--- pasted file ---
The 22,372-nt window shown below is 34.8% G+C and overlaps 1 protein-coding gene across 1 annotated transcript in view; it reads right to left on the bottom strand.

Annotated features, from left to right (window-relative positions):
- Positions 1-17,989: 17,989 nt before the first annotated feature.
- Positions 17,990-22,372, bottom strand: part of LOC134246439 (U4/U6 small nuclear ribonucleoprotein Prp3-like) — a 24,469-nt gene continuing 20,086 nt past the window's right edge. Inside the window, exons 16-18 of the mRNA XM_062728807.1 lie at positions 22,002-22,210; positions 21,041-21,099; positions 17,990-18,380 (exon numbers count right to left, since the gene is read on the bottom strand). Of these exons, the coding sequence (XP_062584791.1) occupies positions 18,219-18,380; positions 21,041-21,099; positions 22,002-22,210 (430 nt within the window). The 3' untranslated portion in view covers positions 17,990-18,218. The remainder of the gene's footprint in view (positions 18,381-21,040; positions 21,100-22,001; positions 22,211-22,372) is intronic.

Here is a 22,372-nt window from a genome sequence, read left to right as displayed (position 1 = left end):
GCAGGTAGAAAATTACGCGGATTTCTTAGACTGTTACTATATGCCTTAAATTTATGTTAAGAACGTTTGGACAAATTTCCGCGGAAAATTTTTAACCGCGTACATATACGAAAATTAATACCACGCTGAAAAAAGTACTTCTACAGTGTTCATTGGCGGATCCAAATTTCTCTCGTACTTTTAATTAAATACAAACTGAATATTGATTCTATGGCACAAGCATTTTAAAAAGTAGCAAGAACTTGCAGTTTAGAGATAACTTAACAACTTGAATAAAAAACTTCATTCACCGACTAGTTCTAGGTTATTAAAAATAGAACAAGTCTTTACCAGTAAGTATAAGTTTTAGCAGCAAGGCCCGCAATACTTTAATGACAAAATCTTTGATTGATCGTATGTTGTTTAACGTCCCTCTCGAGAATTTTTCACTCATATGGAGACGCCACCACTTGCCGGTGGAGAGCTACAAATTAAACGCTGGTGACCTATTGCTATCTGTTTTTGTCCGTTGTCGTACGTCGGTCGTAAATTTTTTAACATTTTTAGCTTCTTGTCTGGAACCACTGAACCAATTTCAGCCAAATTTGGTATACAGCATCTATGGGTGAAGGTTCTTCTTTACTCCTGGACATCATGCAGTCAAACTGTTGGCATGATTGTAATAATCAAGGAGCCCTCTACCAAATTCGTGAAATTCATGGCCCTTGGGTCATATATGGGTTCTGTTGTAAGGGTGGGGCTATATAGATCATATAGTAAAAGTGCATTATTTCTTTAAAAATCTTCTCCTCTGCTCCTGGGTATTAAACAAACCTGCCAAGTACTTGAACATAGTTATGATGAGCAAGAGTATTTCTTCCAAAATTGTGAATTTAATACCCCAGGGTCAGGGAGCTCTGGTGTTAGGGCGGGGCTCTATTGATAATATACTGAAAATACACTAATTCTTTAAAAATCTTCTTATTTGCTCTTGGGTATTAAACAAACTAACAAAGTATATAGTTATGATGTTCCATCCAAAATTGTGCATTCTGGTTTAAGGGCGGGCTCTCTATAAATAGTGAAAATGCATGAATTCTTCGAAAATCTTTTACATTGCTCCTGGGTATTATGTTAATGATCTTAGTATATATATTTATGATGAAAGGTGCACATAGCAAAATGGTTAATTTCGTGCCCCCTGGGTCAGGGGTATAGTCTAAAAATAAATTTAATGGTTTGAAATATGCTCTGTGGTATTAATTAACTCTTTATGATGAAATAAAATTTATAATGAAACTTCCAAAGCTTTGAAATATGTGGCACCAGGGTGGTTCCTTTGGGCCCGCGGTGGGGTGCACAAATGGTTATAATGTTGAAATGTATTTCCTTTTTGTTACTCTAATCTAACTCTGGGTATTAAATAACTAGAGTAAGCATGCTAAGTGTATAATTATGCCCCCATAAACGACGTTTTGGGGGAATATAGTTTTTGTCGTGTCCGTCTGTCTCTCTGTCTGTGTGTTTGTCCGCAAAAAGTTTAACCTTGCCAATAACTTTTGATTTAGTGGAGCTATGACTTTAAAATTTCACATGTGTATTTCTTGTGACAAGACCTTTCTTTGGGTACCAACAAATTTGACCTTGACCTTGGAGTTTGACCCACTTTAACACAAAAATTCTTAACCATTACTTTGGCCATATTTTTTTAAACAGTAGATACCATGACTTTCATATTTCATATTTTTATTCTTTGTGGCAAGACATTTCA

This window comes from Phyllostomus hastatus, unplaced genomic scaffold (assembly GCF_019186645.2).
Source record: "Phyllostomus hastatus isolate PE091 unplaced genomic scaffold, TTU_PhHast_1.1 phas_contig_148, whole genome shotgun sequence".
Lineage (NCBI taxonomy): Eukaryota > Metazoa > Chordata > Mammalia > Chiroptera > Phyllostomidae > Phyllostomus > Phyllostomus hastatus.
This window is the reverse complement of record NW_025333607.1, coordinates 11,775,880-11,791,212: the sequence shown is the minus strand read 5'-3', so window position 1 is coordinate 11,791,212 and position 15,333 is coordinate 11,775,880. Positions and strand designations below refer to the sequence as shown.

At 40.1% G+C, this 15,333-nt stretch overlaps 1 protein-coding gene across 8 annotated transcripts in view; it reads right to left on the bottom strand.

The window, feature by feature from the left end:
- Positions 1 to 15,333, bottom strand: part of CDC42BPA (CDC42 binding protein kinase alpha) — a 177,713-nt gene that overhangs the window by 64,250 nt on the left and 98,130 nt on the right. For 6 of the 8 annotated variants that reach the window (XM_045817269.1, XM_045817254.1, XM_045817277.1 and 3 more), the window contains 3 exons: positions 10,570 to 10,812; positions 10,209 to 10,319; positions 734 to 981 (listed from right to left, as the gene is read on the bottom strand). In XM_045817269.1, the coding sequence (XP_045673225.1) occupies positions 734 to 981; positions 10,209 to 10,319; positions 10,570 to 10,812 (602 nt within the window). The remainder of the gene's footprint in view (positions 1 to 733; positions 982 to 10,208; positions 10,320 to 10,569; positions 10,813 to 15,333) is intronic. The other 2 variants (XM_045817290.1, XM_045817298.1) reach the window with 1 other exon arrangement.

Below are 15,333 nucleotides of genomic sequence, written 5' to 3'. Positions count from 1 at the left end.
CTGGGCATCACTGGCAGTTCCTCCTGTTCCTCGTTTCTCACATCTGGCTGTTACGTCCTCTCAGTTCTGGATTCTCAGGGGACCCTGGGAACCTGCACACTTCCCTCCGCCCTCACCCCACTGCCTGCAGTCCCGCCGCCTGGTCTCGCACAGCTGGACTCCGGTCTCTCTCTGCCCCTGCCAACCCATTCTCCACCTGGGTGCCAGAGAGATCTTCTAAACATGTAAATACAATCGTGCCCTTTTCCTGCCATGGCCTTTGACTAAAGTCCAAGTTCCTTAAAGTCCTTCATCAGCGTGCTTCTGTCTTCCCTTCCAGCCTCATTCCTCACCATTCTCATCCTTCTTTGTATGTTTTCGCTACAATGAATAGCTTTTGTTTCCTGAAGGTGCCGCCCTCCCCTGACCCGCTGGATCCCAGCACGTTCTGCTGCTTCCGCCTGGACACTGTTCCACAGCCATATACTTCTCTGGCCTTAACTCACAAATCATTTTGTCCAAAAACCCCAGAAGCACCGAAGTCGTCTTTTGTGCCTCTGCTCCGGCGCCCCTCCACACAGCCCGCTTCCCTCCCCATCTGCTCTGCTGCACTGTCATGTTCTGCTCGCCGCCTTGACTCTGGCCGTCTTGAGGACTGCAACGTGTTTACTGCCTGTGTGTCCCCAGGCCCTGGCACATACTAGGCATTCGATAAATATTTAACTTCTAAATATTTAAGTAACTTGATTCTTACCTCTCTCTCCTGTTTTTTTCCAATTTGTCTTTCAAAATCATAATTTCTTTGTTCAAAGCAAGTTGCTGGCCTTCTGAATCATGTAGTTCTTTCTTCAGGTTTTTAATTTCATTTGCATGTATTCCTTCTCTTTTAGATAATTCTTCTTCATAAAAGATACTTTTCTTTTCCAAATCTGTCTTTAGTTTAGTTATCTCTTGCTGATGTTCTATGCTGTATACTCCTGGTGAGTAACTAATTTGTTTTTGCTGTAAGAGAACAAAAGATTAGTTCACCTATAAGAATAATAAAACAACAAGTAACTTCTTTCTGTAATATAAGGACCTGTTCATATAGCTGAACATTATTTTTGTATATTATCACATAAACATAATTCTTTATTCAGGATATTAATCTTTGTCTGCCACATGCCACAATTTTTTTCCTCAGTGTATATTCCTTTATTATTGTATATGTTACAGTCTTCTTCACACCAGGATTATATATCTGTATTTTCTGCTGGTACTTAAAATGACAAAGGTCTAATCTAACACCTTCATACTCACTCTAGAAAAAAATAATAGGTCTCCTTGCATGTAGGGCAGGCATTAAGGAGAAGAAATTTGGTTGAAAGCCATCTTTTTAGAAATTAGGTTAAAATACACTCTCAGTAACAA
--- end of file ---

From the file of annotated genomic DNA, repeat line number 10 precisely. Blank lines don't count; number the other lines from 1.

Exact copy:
This window is the reverse complement of record NW_025333607.1, coordinates 11,775,880-11,791,212: the sequence shown is the minus strand read 5'-3', so window position 1 is coordinate 11,791,212 and position 15,333 is coordinate 11,775,880. Positions and strand designations below refer to the sequence as shown.